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Gaming Review

inFamous (PS3)

By
Released on Friday, May 29 2009



Also available on: N/A
Developer: Sucker Punch Productions
Publisher: Sony
Genre: Action / Sandbox
Release date: May 29, 2009

Imagine awaking one day to find that a cataclysmic event has reduced the world to chaos and endowed you with superpowers. Do you use your new god-like abilities to help the desperate people around you, or claim dominion over a shattered society?

This is the burden that inFamous thrusts upon the player's shoulders. It's a dark and gritty comic book-inspired affair, with a deep sense of morality at its core. Wielding those superhuman abilities may be exhilarating, but are you prepared to face the consequences? Toss those sub-par Spider-Man film tie-ins aside and prepare yourself for the definitive superhero experience as we find out.

The story starts with a bang - a bang that leaves protagonist Cole looking a little worse-for-wear. As the intro explains, our leading man was a humble bike messenger, charged with delivering a mysterious package that unexpectedly blew the fictitious Empire City eight ways from Sunday.

The events that occur in the explosion's wake are told through an artfully tailored cut scene, which explains that the cataclysmic detonation has given rise to a deadly plague, forcing the government to quarantine the city. Starvation is rife, mutant gangs roam the streets and law and order has descended into anarchy. But all is not lost - our explosion-surviving protagonist just so happened to awaken with the ability to manipulate electricity.

The game makes a considerable effort to ease you into the role of this human lightning rod. Your first task is to flee from the site of the disaster, during which you will become acquainted with the basic controls. After meeting up with Zeke - Cole’s best friend and sidekick of sorts - you are promptly whisked away to the roof of his apartment, which serves as your centre of operations for the rest of the game. During your first visit to this sanctuary, you are given the opportunity to try out those electrifying powers.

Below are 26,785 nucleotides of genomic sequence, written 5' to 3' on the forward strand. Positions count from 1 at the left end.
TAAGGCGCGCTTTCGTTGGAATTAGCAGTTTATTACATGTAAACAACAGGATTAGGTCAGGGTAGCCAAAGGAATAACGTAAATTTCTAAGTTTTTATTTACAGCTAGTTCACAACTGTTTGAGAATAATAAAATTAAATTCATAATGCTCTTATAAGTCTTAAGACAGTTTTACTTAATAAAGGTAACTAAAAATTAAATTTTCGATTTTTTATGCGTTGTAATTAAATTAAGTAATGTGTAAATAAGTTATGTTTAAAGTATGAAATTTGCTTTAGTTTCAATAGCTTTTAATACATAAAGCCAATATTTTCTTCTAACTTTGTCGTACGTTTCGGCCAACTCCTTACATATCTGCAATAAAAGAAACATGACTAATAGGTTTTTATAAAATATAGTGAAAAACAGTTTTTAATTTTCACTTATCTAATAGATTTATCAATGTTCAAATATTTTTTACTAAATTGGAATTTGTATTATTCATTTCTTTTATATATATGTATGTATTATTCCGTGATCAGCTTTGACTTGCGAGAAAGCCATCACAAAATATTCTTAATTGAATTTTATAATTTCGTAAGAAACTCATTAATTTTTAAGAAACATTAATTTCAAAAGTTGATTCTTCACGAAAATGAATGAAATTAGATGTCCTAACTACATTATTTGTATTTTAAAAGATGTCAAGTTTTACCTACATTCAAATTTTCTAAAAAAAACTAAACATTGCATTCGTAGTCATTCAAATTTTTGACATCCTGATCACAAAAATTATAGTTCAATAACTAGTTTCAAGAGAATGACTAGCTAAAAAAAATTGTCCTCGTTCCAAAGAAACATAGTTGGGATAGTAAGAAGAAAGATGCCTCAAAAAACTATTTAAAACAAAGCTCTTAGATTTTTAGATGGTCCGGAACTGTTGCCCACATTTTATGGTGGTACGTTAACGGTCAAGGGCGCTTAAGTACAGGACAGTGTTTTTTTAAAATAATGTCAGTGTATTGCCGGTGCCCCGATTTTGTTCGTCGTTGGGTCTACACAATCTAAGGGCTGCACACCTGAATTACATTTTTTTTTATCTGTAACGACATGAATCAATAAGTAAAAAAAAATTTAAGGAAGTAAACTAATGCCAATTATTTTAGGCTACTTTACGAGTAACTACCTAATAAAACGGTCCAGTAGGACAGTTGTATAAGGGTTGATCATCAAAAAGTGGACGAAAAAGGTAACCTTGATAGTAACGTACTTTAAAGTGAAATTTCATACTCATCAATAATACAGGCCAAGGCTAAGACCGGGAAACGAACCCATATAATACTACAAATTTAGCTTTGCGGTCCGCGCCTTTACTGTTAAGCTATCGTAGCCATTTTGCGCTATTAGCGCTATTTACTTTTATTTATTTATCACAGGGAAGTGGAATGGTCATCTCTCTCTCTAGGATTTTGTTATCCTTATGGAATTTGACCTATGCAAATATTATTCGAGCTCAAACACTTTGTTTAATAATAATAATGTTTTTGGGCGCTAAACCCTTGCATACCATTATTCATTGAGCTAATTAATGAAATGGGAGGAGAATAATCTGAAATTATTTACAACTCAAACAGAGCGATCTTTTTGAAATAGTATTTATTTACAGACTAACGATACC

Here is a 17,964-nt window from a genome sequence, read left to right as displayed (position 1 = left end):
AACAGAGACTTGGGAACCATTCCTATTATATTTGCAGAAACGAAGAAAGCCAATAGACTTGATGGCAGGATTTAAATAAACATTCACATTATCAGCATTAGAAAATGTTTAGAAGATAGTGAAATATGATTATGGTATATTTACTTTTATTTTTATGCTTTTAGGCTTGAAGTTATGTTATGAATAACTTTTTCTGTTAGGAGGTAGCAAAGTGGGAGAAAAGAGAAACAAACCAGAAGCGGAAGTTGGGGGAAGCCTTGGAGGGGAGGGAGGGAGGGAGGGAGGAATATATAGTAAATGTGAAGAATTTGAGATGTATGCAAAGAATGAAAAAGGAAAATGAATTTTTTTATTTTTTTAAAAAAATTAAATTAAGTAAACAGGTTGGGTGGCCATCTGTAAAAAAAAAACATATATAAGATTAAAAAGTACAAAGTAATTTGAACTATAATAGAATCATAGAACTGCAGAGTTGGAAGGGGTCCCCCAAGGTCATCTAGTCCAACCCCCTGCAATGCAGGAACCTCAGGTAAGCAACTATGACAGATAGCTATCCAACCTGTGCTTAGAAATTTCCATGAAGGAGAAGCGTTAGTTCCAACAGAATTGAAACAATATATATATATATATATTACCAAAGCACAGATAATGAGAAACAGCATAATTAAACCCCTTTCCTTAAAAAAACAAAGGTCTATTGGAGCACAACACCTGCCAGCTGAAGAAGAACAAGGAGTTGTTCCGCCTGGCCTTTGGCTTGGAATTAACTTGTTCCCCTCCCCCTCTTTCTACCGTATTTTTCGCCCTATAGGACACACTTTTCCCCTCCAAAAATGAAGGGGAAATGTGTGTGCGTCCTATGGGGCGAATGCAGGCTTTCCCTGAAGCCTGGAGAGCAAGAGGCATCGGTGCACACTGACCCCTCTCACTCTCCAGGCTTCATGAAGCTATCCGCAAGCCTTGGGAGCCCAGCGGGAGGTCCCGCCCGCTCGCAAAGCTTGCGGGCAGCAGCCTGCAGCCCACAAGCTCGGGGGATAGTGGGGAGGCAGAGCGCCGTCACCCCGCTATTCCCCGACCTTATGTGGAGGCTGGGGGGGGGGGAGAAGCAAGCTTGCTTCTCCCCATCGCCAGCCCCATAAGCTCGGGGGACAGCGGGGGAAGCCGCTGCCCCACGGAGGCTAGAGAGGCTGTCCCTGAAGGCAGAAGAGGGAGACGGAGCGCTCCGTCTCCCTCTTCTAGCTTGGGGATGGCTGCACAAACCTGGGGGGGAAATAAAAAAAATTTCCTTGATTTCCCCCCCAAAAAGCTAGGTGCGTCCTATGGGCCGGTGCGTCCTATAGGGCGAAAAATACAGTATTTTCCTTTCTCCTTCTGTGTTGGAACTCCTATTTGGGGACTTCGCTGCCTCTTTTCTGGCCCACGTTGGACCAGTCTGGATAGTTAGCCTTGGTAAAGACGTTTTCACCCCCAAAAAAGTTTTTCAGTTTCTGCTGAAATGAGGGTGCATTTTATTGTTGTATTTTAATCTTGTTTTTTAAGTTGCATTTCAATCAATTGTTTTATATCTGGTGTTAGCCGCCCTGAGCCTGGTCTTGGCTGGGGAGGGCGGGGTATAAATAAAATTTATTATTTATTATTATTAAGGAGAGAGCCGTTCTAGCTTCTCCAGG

To begin with, Cole packs a lightening attack, force push and ground tremor. In addition to these offensive capabilities, he can also leap from a multi-storey building unharmed and scale structures with the dexterity of Lara Croft. Light RPG elements mean that experience points can be cashed in for new abilities as the game progresses, so the learning curve is gradual and continuous.

In gameplay terms, inFamous has taken a page out of Grand Theft Auto's book, with its open-world and mission-based components. While it is difficult to call this game innovative, its rich tapestry of influences, and the way it seamlessly fuses them, is arguably its greatest achievement. The superhero theme and sandbox style is the perfect union, with GTA's vehicles replaced with godlike agility and its guns making way for lightning bolts.

Platforming makes up a sizable portion of the game, both during missions and while navigating the open world. This aspect of the game has been handled beautifully, making Tomb Raider look its age and Assassin's Creed feel cumbersome. Scaling scenery is both intuitive and fluid, whether you are rail riding using Cole's induction glide power or free running across a giant industrial crane, the developers have really struck a balance between challenge and speed. Mercifully, they have also ensured that Cole locks on to pieces of scenery, allowing you plenty of leeway in tight spots.